The premiere party itself was interesting – if only for the fact nobody talked about the film, and the pizza was barely touched. An hour into the party, quite a few people had left. And I’m assuming movie premiere parties are not ten-a-penny in that part of Florida.

I got talking to someone, who eventually made to leave and handed out his bottle. I thought he was trying to give it to me, but instead he wanted to do the whole cheers thing. So I guess I can never set foot in that bar. Again.

The death of environmental idealism

The death of environmental idealism

Ever since I became politically aware, I’ve been aware of environmental issues (greenhouse gases, ozone layer etc.) and tried to modify my behaviour as such.

I recycled my goods, minimized packaging, used green electricity and biked around – although I could never bring myself to be a total vegetarian. I also used to bore people around me on the topic – which just resulted in glazed looks, before they drove away in their gas-guzzler of a car.

The biggest sacrifice I’ve made was not buying a car. Alas, the older I got, I’d get more and more looks of sheer incredulity for revealing my lack of car despite my massive fortune, and occasionally begging for a lift from people to buy a bookshelf. Half the dating questions I got in Cardiff also tended to revolve around what car I drove, which would then lead to a 10-minute explanaition about why I didn’t have a car, where people would just look at me blankly before never calling me again.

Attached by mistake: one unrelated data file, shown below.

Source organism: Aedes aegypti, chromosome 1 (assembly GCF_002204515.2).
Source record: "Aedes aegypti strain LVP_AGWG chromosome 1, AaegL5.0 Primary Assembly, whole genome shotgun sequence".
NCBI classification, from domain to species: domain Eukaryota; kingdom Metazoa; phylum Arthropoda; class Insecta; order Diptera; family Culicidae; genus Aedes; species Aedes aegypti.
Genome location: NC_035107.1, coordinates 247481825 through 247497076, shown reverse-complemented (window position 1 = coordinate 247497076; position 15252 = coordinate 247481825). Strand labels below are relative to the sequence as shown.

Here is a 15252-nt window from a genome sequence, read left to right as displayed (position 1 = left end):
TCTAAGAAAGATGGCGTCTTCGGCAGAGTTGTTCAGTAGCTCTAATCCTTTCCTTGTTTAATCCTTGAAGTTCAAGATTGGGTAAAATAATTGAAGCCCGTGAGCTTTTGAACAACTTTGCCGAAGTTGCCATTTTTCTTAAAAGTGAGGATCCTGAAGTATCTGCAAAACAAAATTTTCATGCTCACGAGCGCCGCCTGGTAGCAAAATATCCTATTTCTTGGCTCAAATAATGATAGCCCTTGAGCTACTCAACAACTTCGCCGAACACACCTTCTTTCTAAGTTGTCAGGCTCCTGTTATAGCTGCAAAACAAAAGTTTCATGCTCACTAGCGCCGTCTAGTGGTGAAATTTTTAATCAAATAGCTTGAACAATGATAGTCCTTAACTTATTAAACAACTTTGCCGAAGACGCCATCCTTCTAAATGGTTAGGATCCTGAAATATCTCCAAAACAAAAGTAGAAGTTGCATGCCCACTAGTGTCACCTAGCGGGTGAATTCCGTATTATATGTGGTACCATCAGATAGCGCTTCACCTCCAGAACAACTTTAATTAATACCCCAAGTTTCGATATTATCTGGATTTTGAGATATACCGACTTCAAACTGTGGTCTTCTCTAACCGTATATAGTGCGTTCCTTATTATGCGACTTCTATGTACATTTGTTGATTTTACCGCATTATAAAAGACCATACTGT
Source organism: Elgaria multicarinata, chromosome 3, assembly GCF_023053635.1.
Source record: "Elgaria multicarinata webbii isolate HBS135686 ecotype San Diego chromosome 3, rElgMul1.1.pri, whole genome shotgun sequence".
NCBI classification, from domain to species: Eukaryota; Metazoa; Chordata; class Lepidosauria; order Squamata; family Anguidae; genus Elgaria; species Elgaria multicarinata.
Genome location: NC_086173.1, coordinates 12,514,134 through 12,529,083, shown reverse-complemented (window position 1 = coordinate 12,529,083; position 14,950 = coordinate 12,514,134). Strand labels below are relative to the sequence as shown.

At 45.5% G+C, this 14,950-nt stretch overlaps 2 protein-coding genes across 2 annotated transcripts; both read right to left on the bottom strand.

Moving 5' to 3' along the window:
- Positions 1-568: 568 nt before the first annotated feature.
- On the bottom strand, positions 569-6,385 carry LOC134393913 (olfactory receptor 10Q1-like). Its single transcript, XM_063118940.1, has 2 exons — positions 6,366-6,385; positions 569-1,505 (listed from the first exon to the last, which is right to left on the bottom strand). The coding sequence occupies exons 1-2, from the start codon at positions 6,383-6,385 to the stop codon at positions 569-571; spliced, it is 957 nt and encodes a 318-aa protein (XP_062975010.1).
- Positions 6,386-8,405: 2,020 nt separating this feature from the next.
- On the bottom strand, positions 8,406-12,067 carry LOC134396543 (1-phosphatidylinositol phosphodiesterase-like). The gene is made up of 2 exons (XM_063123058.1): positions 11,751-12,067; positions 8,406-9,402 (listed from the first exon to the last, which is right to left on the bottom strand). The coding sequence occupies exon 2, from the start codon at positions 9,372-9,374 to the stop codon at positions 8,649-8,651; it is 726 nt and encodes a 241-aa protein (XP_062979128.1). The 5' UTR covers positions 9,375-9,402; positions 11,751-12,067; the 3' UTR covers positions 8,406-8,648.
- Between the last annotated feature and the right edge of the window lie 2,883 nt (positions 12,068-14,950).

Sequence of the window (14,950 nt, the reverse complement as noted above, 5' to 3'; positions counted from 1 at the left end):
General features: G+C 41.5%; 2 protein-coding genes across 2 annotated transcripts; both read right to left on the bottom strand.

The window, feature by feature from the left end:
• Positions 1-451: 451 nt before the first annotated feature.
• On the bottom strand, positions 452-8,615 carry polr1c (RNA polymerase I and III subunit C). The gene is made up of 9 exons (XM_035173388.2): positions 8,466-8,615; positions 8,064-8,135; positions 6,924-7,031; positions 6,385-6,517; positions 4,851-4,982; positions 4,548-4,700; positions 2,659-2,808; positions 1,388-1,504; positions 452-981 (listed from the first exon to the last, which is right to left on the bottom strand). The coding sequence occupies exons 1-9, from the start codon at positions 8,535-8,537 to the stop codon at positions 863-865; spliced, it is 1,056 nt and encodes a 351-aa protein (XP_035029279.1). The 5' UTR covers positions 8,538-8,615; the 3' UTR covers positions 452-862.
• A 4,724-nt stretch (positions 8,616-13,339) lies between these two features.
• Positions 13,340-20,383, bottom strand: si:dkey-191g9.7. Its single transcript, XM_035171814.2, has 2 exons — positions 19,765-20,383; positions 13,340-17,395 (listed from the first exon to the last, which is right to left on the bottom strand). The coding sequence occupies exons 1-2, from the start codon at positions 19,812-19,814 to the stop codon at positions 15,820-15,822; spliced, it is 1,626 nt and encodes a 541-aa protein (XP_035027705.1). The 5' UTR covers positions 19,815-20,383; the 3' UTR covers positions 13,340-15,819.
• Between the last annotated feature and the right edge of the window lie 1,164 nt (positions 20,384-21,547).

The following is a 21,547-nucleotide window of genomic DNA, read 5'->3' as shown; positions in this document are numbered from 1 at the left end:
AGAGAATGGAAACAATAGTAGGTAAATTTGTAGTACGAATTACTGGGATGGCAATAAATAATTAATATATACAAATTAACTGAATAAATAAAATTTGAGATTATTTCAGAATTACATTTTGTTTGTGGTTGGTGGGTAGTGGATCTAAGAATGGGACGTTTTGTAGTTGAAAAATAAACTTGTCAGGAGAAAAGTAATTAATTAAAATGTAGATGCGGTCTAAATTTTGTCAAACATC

After 10 years of trying to persuade people of the ills of having a car, and having absolutely no effect whatsoever (my sister will literally drive to the corner shop. which is a 2 min walk from her house), I gave up. I also figured I might as well have some fun with a car before rising oil prices and sea levels forced a shivering humanity into underground igloos. Oh, and I needed to get to the gym so I could try to get fit and get more dates. (ha bloody ha).

So after some research, I bought the most environmental car I could afford – a second-hand Daewoo Matiz. X-Reg, of course. (Although I dream of a Toyota Prius). Ironically, the day I bought it, the Guardian reported climate fears as carbon levels soar.

Since then, I’ve discovered the freedom of having a car. I can go anywhere, when I want, any time. And it seems dead easy. Plus the Daewoo is very economical on fuel.